The proposal builds on and revises the sustainability reporting requirements set out in the NFRD in order to make sustainability reporting requirements more consistent with the broader sustainable finance legal framework, including the Sustainable Financial Disclosure RegulationFootnote 101 and the Regulation on the establishment of a framework to facilitate sustainable investment (the Taxonomy Regulation),Footnote 102 as well as to them tie in with the objectives of the European Green Deal. The proposal will also amend the Audit Directive, the Audit Regulation and the Transparency Directive. The Taxonomy Regulation requires relevant companies to disclose certain indicators regarding the extent to which their activities are environmentally sustainable. These disclosure obligations will be specified by a separate Commission delegated act – Level 2 technical reporting standards – and they are likely to retain the double materiality requirement in the NFRD so that companies will have to report on the risks to companies and the impacts of companies on society and the environment. These indicators are complementary to the information that companies must disclose to comply with the NFRD itself.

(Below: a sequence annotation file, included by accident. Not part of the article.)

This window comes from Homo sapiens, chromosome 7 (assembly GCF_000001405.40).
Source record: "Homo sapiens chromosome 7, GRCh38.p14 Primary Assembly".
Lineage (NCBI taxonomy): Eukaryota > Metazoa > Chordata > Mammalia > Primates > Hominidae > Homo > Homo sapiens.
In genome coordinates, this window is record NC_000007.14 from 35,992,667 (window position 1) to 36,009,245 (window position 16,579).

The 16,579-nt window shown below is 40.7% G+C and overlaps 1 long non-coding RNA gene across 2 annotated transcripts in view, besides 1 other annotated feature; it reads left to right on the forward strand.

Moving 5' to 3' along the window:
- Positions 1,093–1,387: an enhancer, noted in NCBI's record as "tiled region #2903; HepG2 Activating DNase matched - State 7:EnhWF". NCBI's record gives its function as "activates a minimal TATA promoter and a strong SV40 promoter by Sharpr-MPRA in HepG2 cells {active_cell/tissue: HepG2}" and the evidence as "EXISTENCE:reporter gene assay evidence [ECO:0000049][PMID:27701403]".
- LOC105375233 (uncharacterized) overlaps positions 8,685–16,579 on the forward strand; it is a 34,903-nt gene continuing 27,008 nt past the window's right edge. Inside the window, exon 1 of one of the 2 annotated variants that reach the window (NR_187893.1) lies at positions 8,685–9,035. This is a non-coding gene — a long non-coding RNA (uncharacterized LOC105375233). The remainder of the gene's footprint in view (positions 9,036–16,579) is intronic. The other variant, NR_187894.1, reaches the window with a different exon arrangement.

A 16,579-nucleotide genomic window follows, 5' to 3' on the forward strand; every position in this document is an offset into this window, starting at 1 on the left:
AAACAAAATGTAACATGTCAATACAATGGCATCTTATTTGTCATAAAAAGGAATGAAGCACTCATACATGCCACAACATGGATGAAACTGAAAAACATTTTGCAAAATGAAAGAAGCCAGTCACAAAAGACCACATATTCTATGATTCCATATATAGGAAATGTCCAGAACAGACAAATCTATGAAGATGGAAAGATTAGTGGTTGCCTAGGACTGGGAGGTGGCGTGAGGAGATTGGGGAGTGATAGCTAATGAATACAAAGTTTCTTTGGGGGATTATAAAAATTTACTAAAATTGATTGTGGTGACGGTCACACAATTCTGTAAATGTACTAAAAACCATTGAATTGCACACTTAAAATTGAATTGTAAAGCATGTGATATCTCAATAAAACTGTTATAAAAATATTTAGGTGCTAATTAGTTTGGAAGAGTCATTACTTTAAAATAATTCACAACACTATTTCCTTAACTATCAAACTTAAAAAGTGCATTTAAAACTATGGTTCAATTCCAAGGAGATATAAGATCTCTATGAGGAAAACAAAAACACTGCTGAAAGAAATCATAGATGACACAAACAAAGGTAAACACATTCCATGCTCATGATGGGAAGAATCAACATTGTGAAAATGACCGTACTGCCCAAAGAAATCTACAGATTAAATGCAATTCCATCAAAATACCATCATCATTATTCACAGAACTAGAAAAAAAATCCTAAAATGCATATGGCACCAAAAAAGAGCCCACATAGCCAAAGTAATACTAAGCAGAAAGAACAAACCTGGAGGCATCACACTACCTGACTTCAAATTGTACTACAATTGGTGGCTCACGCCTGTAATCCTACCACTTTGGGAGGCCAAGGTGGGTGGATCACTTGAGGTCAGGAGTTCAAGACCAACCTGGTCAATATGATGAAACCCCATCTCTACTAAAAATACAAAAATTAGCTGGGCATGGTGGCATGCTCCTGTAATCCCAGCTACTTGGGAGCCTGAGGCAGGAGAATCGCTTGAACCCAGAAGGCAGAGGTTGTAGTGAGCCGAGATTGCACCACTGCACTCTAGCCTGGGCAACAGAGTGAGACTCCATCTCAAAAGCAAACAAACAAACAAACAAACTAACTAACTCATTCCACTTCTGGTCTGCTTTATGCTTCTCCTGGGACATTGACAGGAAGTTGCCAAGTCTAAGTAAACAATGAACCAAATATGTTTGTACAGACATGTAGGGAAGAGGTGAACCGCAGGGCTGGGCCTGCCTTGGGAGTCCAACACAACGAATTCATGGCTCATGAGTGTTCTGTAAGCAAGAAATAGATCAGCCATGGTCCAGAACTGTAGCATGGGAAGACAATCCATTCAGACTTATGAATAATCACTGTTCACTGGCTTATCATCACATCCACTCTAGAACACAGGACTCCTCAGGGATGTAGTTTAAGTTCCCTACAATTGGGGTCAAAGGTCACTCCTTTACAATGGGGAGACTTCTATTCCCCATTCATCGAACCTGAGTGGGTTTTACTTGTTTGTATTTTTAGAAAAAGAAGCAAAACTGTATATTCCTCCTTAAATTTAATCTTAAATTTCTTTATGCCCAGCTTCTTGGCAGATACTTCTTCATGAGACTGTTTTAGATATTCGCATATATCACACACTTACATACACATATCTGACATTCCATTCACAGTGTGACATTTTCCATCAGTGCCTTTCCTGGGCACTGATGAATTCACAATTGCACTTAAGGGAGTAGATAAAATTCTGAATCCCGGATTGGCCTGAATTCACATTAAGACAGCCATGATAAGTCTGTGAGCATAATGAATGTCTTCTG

A striking feature of this effort at the EU level is the multiple layers and interrelated legislative instruments involved in the proposed new reporting framework, covering financial and non-financial entities in their sustainability reporting requirements. The new sustainability reporting directive will amend and complement already-existing directives. In addition, the list of sustainability matters to be reported on has grown significantly, taking into account multiple aspects of environmental, social and governance issues. The technical and legal details of the EU measures on sustainability reporting are not trivial. The new provisions are likely to advance reporting and disclosures relating to sustainability, extending the scope to 49,000 companies, providing standardisation of sustainability reporting through the implementation of standards, introducing mandatory assurance, requiring the inclusion of such information in management reports and requiring the reporting format to be in accordance with the European Single Electronic Format Regulation.Footnote 103 However, the expansion and complexity of these additional and extensive reporting requirements are likely to present challenges for reporting companies, and they are also likely to overlap or possibly conflict with other developing reporting requirements and frameworks such as the International Sustainability Standards Board prototype climate standard, the Task Force on Climate-related Financial Disclosures, the Sustainability Accounting Standards Board and the GRI Universal Standards. Multiple standards are being created by the European Financial Reporting Advisory Group under a detailed reporting architecture. One potential risk is that this newly developing EU reporting legislation will result in too many standards and a lack of consistency of disclosures across companies.Footnote 104 Clearly, they are likely to require professional training for lawyers and accountants, analysts and financial advisers to get up to speed on the requirements. Working through the layers of regulation is likely to be challenging and might result in longer and still more complicated corporate reports.